Soaring numbers of hen harriers are found on UK grouse moors 


Britain’s endangered birds of prey are making a comeback: Soaring numbers of hen harriers are found on UK grouse moors

  • Stunning videos show hen harriers swooping on Swindon Estate in Yorkshire
  • There are believed to be only 600 breeding pairs in England and Scotland
  • Last year sixty hen harrier chicks fledged from 19 nests across England

Britain’s endangered birds of prey appear to be making a comeback and are increasingly being seen on the grouse moors that heralded their decline.

Stunning videos, obtained by MailOnline and shot on the Swinton Estate in Yorkshire, show hen harriers swooping and gathering.

Ever since the introduction of grouse shooting in the Victorian era, birds of prey such as the hen harrier have been under threat. There are said to be only 600 pairs in all of England and Scotland.

As recently as 2017, an RSPB investigation found that not a single hen harrier chick was produced on England’s grouse moors that stretch across more than a million acres of the country.

Stunning footage shows hen harriers swooping and gathering on the Swinton Estate in Yorkshire. It is believed there are only around 600 breeding pairs of the birds in England and Scotland

Stunning footage shows hen harriers swooping and gathering on the Swinton Estate in Yorkshire. It is believed there are only around 600 breeding pairs of the birds in England and Scotland

Now, according to the Moorland Association, which represents the privately-owned grouse moors, hen harriers have been recorded on at least half of their moors.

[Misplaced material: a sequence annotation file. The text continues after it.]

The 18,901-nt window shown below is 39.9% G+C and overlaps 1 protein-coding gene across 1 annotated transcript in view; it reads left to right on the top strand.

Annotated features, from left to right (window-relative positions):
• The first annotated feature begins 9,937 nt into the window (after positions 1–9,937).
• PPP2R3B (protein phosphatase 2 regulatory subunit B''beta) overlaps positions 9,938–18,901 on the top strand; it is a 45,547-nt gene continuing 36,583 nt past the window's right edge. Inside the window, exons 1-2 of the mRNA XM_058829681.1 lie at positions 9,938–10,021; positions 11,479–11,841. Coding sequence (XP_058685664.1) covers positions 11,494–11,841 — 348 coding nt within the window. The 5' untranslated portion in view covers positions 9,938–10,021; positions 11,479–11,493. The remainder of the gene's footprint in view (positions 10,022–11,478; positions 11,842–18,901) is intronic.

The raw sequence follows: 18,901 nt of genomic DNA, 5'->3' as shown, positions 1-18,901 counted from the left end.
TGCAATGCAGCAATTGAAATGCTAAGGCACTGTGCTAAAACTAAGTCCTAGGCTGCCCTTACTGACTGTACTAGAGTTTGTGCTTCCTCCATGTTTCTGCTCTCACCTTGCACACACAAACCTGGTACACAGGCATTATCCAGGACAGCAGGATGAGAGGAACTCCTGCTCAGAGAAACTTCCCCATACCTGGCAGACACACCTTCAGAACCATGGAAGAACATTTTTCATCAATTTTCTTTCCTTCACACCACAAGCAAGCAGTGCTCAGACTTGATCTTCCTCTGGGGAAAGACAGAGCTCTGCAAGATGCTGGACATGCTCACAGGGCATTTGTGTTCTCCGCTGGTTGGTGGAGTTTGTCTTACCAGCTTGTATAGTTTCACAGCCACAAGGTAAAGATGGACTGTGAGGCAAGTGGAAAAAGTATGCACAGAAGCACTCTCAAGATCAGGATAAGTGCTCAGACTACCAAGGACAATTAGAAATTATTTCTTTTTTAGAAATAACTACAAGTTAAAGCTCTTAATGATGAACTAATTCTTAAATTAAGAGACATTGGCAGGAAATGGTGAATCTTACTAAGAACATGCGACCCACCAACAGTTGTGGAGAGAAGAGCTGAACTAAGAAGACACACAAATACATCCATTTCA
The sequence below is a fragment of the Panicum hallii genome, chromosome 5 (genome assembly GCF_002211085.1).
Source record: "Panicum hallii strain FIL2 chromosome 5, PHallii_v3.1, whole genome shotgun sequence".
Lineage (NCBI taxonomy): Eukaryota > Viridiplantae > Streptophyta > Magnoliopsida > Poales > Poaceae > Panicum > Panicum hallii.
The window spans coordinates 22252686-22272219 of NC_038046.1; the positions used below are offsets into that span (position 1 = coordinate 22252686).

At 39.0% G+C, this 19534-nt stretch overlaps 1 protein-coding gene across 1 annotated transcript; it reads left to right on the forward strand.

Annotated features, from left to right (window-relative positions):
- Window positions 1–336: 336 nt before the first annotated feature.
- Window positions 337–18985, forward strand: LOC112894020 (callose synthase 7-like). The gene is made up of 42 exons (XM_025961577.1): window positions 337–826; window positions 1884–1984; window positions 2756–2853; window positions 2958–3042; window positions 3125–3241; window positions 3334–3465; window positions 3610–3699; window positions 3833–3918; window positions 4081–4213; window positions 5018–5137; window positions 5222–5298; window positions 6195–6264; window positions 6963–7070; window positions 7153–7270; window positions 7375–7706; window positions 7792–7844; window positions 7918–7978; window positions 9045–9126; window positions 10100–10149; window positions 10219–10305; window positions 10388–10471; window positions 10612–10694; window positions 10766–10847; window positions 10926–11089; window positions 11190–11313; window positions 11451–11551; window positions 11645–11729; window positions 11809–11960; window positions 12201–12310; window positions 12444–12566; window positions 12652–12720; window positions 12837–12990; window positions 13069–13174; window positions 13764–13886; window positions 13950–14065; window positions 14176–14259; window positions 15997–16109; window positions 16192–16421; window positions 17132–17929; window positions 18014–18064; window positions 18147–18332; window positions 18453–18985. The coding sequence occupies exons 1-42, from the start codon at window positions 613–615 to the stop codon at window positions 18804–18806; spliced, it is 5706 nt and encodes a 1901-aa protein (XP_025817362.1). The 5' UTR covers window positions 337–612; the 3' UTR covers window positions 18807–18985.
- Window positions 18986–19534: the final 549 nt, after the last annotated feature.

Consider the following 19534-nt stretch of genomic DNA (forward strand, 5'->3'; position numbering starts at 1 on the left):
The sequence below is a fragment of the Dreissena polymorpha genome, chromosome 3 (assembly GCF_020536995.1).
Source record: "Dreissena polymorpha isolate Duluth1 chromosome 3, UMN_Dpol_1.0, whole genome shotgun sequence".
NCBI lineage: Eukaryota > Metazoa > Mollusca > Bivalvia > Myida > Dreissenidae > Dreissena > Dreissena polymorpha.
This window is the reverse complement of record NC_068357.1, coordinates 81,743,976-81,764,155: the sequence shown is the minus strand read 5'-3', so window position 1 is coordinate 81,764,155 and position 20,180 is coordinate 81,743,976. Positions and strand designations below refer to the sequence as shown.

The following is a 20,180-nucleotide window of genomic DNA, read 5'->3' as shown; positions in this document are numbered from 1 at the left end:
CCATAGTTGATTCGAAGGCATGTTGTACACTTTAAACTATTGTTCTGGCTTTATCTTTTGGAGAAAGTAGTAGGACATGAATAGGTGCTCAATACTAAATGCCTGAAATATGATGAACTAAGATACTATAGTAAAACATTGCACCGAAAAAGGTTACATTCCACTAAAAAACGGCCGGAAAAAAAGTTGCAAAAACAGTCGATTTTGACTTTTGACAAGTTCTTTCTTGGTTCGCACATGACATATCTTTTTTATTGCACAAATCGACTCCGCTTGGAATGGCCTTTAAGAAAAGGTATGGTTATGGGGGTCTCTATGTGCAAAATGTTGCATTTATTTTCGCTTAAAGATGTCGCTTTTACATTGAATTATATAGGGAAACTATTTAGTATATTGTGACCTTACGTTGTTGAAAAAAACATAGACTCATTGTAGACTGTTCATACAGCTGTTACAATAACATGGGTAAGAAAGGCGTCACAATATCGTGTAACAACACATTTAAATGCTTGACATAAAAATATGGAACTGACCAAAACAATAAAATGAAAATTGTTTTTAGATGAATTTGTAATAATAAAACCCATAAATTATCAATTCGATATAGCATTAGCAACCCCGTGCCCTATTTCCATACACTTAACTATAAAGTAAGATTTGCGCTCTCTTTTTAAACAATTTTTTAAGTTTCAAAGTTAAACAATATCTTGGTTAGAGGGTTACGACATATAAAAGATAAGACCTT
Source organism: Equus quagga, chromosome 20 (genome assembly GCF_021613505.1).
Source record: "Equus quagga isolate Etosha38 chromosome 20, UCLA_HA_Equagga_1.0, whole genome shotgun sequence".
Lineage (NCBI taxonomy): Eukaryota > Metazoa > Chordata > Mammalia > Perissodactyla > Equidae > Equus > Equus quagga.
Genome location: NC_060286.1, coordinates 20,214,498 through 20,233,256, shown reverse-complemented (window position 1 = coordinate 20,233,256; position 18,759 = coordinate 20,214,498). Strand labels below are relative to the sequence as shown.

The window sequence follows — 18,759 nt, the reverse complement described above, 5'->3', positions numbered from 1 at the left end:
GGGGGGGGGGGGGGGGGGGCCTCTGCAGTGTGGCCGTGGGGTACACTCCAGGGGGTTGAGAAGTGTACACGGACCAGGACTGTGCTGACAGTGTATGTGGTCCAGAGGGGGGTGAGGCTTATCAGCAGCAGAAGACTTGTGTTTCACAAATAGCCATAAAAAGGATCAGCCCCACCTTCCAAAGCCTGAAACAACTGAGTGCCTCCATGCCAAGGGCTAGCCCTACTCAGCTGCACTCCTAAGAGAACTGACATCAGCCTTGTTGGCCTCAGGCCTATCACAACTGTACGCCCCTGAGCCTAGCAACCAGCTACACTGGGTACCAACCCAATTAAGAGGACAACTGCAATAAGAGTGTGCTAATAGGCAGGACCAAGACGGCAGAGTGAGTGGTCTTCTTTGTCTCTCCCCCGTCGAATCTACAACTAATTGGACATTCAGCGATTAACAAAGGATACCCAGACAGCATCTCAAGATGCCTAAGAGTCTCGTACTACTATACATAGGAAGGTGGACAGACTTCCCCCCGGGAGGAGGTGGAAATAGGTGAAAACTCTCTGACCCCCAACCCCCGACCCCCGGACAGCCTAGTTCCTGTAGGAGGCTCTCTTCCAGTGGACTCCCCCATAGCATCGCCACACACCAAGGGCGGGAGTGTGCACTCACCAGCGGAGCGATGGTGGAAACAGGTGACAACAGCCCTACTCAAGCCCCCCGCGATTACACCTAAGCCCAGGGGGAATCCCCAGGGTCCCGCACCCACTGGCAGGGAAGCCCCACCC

Their survey, which asked over 100 grouse moor managers, found other birds of prey such as the merlin and waders such as curlew and lapwing.

All of these birds are on the ‘Red List’ of most conservation concern.

Mark Cunliffe-Lister, chairman of the Moorland Association, said: “Our commitment to help recover the hen harrier population to ‘favourable conservation status’ is working — as more and more of these charismatic birds are now being seen on the land we manage, coupled with the remarkable increase in breeding success.

‘This survey shows that hen harriers, other birds of prey and waders are all flourishing on our carefully managed moors, bucking trends of plunging decline elsewhere.’

There has long been a conflict between the needs of grouse moor shooters and birds of prey.

The ‘sport’, which supports 2,500 jobs, relies on plentiful amounts of grouse birds living in the heather of the moors and too many birds of prey can significantly impact numbers.

Dr Ruth Tingay, who writes the blog ‘Raptor Persecution UK’, chronicles the deaths of satellite-tagged birds of prey and says up to 72% of deaths were from illegal shooting.

Last year saw the most successful breeding season for hen harriers for 35 years. Sixty chicks fledged from 19 nests across Northumberland, Yorkshire Dales, Cumbria and Lancashire in summer 2020 (stock image)

Last year saw the most successful breeding season for hen harriers for 35 years. Sixty chicks fledged from 19 nests across Northumberland, Yorkshire Dales, Cumbria and Lancashire in summer 2020 (stock image)

In 2016, to combat the problem of diminishing numbers of hen harriers, the Department for Environment, Food and Rural Affairs, launched a joint action plan.

Last year saw the most successful breeding season for hen harriers for 35 years. Sixty chicks fledged from 19 nests across Northumberland, Yorkshire Dales, Cumbria and Lancashire in summer 2020.

Of these, 12 were on land managed for grouse shooting fledging 40 chicks. Nearly 100 chicks have now fledged since the plan was launched in 2016. As recently as 2013 there were no successful nests at all.

Mr Cunliffe-Lister added: ‘There can be conflict between birds of prey and game birds but leading the way with practical knowledge, expertise and innovation, we are demonstrating that we can attain a sustainable balance for our remote uplands and boost nature’s recovery.’

Moorland Association members are also actively involved in a brood management research trial to establish if it is possible to rear hen harriers in captivity and then release them to become successful breeding adults in the English uplands. So far, 13 chicks have successfully fledged under the trial.



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